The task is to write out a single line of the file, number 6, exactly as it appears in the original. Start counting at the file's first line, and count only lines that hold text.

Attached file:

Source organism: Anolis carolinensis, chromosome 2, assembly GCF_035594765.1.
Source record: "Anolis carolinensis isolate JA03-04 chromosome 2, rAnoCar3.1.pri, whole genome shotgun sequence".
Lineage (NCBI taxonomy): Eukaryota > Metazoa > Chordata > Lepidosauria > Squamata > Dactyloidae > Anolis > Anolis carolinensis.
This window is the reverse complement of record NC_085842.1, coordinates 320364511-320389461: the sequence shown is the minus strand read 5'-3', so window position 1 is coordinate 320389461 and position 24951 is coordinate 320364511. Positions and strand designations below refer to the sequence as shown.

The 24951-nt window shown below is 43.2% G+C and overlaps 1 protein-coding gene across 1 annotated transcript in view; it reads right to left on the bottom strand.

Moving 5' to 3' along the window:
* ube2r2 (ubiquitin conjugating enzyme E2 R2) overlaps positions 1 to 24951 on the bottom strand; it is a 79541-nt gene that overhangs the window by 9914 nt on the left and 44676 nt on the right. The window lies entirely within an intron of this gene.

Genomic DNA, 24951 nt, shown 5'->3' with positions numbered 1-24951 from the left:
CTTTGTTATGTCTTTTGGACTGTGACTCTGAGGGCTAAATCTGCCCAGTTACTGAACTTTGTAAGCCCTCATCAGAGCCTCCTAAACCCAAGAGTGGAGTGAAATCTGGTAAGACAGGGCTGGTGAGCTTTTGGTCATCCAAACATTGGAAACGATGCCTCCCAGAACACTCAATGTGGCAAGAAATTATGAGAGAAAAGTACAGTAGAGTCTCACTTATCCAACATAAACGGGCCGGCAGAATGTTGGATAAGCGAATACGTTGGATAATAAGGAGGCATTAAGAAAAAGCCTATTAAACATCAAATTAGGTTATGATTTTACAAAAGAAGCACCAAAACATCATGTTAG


Moving 5' to 3' along the window: